or underneath the big bright stars which light the Lone Star State,
or where a foggy blanket veils the stunning Golden Gate,
or where the orchards bloom to yield the ripest, sweetest peach,
no land nor state nor isle nor peak remains outside His reach.

In those diverse locales I’ve lived; in each I have beheld
a vision of the Cenacle which keeps me e’er compelled;
in places where I have not lived, but only briefly stayed,
mine eyes have seen the glory of His radiance displayed:
His praises in Twin Cities I’ve heard children sweetly sing
who, with bare knees on stone-cold floors, receive the spotless King;
in caverns of the catacombs or bright baroque delight,
I know His presence e’er I see the flick’ring candlelight.

And when I hurried to the cracking sound of mighty guns,
entrusted with the lives and welfare of my nation’s sons,
dispatched to where the Crescent Moon unleashed its gloomy shade,
where I had lost a friend in a most devastating raid;
or where the mask of peace conceals a bitter discontent
as that cruel number Thirty-Eight still tears a people rent,
whose sundered, broken families pray that the walls be razed—
there too have I beheld the Lord, ‘twixt thumb and index, raised.

Throughout the globe, the selfsame sight has ever caught my eye:
inclining low before a monstrance elevated high,
all races, ages, sexes praise the one Divinity
while singing Sanctus, Sanctus, Sanctus to the Trinity.
Intense devotion to our Lord has bound us all as one
from furthest reaches of the East unto the setting sun;
and yet, expressions of each single personality
have flourished into harmony within plurality.

The many whom I’ve known but only through electric means—
the old and well-accomplished, many young adults and teens—
all speak and write of Catholicity in varied form
while still, to sacred scripture and tradition, most conform:
a Minnesota man with whom I readily agree;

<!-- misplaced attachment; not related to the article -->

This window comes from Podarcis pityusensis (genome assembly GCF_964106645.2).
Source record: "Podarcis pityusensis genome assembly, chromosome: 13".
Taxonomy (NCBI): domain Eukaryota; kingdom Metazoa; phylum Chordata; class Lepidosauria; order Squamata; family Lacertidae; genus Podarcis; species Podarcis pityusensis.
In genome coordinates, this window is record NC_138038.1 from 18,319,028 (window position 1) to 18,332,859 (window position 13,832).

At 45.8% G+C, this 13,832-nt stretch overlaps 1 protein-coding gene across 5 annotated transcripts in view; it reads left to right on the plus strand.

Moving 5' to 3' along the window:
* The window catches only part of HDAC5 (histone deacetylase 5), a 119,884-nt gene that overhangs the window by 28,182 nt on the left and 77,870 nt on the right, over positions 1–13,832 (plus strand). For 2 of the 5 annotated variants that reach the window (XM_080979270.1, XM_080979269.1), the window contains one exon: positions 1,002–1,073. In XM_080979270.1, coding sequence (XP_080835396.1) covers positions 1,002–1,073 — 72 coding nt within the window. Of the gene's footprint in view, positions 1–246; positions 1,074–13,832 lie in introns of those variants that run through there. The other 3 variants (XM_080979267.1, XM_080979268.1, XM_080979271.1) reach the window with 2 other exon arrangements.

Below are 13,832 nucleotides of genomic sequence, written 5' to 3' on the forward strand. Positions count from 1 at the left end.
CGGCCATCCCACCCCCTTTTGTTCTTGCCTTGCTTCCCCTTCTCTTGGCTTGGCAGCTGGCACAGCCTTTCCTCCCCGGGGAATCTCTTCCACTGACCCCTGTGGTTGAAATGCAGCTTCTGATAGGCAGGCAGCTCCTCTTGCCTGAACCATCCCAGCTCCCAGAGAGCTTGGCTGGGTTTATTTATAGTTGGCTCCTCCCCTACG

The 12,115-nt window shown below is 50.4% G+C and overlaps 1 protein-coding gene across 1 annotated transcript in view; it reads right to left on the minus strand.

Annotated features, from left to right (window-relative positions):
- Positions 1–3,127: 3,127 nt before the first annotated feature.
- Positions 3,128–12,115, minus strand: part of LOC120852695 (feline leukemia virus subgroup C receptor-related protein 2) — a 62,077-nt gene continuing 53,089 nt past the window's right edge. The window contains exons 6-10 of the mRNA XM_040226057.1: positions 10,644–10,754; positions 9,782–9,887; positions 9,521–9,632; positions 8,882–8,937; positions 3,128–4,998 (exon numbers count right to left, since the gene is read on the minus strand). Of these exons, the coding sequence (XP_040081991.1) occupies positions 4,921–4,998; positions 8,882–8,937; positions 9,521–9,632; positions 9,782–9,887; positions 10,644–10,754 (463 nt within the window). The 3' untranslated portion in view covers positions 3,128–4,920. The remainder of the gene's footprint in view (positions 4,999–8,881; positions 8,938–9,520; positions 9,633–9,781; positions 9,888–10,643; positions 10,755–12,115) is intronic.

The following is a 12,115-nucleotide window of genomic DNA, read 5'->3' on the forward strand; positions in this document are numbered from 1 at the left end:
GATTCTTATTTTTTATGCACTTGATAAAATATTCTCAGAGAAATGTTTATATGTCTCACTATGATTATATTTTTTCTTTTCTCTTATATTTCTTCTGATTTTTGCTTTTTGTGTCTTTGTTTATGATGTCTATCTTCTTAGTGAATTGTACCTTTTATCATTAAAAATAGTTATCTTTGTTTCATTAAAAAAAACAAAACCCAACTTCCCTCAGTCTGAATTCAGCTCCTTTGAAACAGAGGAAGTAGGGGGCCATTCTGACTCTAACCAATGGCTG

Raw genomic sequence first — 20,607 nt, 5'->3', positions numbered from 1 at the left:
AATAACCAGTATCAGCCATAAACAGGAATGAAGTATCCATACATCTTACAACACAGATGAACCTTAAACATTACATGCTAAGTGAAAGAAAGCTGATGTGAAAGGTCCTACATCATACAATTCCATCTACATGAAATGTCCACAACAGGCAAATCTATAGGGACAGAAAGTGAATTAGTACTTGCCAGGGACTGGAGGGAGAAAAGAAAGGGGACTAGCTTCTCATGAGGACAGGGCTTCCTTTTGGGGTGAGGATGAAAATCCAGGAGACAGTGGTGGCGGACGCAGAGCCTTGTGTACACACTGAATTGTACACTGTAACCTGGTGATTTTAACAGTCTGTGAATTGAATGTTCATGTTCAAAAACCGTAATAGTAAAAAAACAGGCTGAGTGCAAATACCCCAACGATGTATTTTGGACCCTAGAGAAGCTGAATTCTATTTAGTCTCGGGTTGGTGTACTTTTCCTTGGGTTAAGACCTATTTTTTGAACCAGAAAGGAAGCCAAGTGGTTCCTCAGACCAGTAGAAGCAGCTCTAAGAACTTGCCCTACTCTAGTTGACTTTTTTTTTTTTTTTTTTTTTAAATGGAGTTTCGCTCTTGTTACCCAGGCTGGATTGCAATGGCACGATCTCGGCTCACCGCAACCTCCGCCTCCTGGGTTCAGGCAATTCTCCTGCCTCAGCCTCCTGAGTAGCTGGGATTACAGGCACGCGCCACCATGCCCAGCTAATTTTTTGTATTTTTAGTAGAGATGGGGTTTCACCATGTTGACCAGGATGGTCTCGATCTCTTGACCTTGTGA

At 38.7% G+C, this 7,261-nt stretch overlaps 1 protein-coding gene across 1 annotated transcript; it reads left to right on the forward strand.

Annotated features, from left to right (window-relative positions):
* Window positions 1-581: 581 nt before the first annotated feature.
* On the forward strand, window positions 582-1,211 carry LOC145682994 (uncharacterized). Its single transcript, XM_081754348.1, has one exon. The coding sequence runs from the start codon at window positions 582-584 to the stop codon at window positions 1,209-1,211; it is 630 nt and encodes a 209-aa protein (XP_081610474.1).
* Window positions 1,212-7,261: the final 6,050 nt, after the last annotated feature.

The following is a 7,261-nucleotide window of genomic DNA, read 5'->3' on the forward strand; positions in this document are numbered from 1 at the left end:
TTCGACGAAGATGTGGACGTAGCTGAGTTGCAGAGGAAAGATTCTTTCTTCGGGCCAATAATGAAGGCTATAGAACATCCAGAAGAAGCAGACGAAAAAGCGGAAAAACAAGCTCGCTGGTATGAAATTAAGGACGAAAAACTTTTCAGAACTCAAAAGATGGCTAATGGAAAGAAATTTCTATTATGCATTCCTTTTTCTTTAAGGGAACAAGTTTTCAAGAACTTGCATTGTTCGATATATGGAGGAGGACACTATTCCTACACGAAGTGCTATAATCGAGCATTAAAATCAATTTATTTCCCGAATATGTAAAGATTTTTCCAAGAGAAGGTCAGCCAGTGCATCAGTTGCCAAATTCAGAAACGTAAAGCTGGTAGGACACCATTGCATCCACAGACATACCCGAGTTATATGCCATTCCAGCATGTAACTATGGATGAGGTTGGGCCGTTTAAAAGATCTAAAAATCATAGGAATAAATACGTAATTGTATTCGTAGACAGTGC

Professor Greg, to whom I must object in charity;
a new dad and his college friend (a seminarian);
a promising young lady of devotion Marian;

a bearded man who relishes traditions of the South;
a transplant Philadelphian who boasts of his lewd mouth;
the snarkiest philosopher who oft will change his name;
a girl to whom the Compline hour has lain a special claim
who, with her roommate, shares a love of arts and finer things;
a budding engineer who loves to play and pluck the strings;
a dame who reads theology beneath Our Lady’s hand;
a scholar by whose pen recalls the mind of Hildebrand…

What strikes me of our Church is this: if ever I should meet
with these aforesaid people whom I know but through a tweet,
I know that, on one subject, we already share accord
—that we can kneel together at the altar of the Lord.
And yet, despite all distances, when each we pray the Mass
in far flung lands, in chapels made of stone or wood or glass,
as we adore the Victim and are by His grace possessed,
His love brings us to Calvary where all we stand abreast.

From all the vasty world’s expanse forms one community
convoked and gathered by the Sacrament of unity;
all diff’rent and all Catholic, diverse and still the same
are all the varied knees that bend unto that highest Name
of Him who here abides in humble forms of wine and bread,
who swore non praevalebunt, placing Peter at the head
to guide us on the path of peace in this vale here below
and causes us to shout, benedicamus Domino!

I bless, therefore, the Father who created ev’ry thing,
by whose design the lifeless dust allows new life to spring;
I venerate the Son who freely hung upon the Tree
and took our mortal flesh that our flesh might immortal be;
I bow unto the Paraclete, our Advocate on high,
who sends the flaming Septenarium down from the sky;
I praise the Triune God, the font of true euphoria—
ut ipsi in Ecclesia sit semper gloria!